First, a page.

I have set up (and 5 years later sold) a technology company and managed the commercial aspects of several businesses. As I wrote in a previous blog that most business people accept that “cash is king”, without realising that tight management of working capital is the foundation on which to build positive cash flow and grow profits. It is often the least understood and most poorly managed area in the company.
OK give us an example to show what you mean – remember I am not an accountant just a business owner myself!
If a company business carries stock or work-in-progress for an average of 80 days, takes an average of 36 days to collect monies due from customers and pays its suppliers in an average of 26 days, the business will have a Cash Conversion Cycle of 90 days (80 + 36 -26). See not so difficult! But the value of the Cash Conversion Cycle lies not so much in the single number (90 days in this instance) at a point in time. This is just the starting point, which can be compared against the norms for the industry in which your business operates.
Also for example this business has sales of £1 million, a gross margin of 35% and overheads of £200k giving a profit of £100k. The value tied up in the Cash Conversion Cycle is as follows:
Stock/WIP: = £650,000 x 80/365 = £142,446
Debtors: = £1,000,000 x 36/365 = £98,630
Creditor: = £850,000 x 26/365 = – £60,547
So in this example, £180,529 is the value of working capital needing to be financed i.e. £142,446 + £98,630- £60,547.
The real benefit comes with looking at and improving on the Cash Conversion Cycle days over a period of time. What if you, as the business owner in the example above, managed to reduce stock/WIP carrying days from 80 to 75 and debtor days from 36 to 32 and increased creditor days from 26 to 30? Well the simple answer is that you will have access to more ‘free’ (in all senses of the word) cash.
To read more about the cash conversion cycle have a look here to get the full definition .
Tight control of working capital becomes even more important if you are growing your business.
Suppose sales were going to increase from £1 million in sales to £1.5 million. While an MD or business owner may be expecting to have more cash due to higher profits, the reality can often be quite different. In addition to financing the increased working capital needs of the business, there will probably be a requirement for capital investment in infrastructure and facilities.
Dramatically increased credit lines may have not been agreed in advance. This does not mean that growth is bad the important thing is making sure these things are planned for well in advance.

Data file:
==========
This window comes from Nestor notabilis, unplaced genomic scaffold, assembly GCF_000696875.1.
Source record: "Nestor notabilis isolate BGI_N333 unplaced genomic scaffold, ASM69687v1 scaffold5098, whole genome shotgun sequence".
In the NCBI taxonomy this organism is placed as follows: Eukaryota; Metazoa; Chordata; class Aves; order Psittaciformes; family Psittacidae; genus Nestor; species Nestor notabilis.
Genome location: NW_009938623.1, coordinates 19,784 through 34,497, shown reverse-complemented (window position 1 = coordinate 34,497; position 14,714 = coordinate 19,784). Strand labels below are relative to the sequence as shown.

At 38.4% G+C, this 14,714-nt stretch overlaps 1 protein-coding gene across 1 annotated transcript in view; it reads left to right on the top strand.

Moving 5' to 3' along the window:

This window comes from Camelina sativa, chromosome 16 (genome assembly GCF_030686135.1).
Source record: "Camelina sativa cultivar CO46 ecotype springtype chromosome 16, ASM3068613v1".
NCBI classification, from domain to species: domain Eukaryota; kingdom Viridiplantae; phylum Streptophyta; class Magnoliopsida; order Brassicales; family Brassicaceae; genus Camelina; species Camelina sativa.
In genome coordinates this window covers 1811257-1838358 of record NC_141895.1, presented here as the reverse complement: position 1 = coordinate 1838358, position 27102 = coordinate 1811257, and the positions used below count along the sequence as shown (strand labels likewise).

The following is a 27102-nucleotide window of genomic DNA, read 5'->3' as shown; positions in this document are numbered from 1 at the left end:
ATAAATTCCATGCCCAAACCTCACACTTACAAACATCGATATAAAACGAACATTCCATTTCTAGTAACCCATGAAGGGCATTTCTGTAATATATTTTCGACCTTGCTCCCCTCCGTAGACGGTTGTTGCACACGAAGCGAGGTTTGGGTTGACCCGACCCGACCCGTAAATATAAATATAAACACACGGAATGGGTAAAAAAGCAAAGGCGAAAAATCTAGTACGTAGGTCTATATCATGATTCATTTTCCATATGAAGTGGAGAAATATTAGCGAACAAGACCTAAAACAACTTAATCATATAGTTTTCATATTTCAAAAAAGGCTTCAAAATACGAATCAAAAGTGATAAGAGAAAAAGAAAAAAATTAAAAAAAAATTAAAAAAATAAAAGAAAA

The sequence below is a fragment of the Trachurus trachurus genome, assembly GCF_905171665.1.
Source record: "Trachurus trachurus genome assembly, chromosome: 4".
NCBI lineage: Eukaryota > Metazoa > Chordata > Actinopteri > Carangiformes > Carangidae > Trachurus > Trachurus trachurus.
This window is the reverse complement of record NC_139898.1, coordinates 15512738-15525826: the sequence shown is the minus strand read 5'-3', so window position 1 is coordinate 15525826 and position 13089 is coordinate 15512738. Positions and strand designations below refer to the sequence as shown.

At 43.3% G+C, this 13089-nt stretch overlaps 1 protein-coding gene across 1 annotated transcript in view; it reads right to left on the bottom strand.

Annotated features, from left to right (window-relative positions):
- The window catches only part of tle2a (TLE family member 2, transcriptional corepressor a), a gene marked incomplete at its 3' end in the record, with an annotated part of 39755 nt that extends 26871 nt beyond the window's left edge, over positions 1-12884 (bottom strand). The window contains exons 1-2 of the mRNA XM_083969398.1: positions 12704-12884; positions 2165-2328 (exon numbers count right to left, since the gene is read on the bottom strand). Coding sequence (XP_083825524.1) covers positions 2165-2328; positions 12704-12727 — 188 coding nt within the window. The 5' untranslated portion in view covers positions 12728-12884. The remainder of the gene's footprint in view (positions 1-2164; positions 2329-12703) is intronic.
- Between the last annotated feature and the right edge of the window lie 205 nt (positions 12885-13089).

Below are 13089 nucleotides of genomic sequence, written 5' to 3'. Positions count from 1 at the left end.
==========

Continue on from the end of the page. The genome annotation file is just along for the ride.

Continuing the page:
In addition, measures like ‘Days Sales Outstanding’ for monies due from customers, ‘Days Inventory Outstanding’ for stock/work-in-progress, and ‘Days Payable Outstanding’ for amounts due to suppliers need to be closely monitored and targeted for constant improvement.
As you can start to see, understanding your working capital requirements is not only crucial, it’s also something that takes a bit more thinking about than the snapshot approach most owner managers apply to their bank accounts.
But let’s say you have a good idea of the working capital you need to accelerate, sustain or re-launch your growth. How you finance this working capital is critical to your success.
In an Ideal situation businesses should finance working capital through adequate upfront capitalisation by owners, and then by reinvesting profits in the business.
Other forms of working capital finance are often needed especially in the day-to-day operations of growing businesses. These may include:
- owner contributions and loans
- extended supplier terms
- bank financing trade debtors and inventory
- revolving business credit card debt
- factoring of accounts receivable
- sale and leaseback arrangements.
This does not include loans for long-term assets (buildings and equipment), which should be financed with term-debt secured by the relevant assets.
Managing working capital so that a business has the money it needs at all times requires hands-on management. The methodologies used to do this will vary in application from one business to another. The cash conversion cycle should generally be used to track a business over several consecutive time periods and compared to multiple competitors. By tracking this over time then signs patterns of better or worse value can be more informative than in a single period taken out of context.
The more cash a business has, then it is stronger but an excess of cash can also be a sign of operating inefficiency. If bank deposits are high, is the surplus cash being invested wisely? Could the business internally produce a better rate of return on excess cash than is externally available? This could be achieved by investing in newer technology to become more efficient or to acquire complementary businesses.
The next articles will discuss the next steps in the profit improvement process we follow – so keep coming back here for more. Or if you cannot wait and want a free discussion with Phil about the specifics relating to your business them call or email directly our details are here.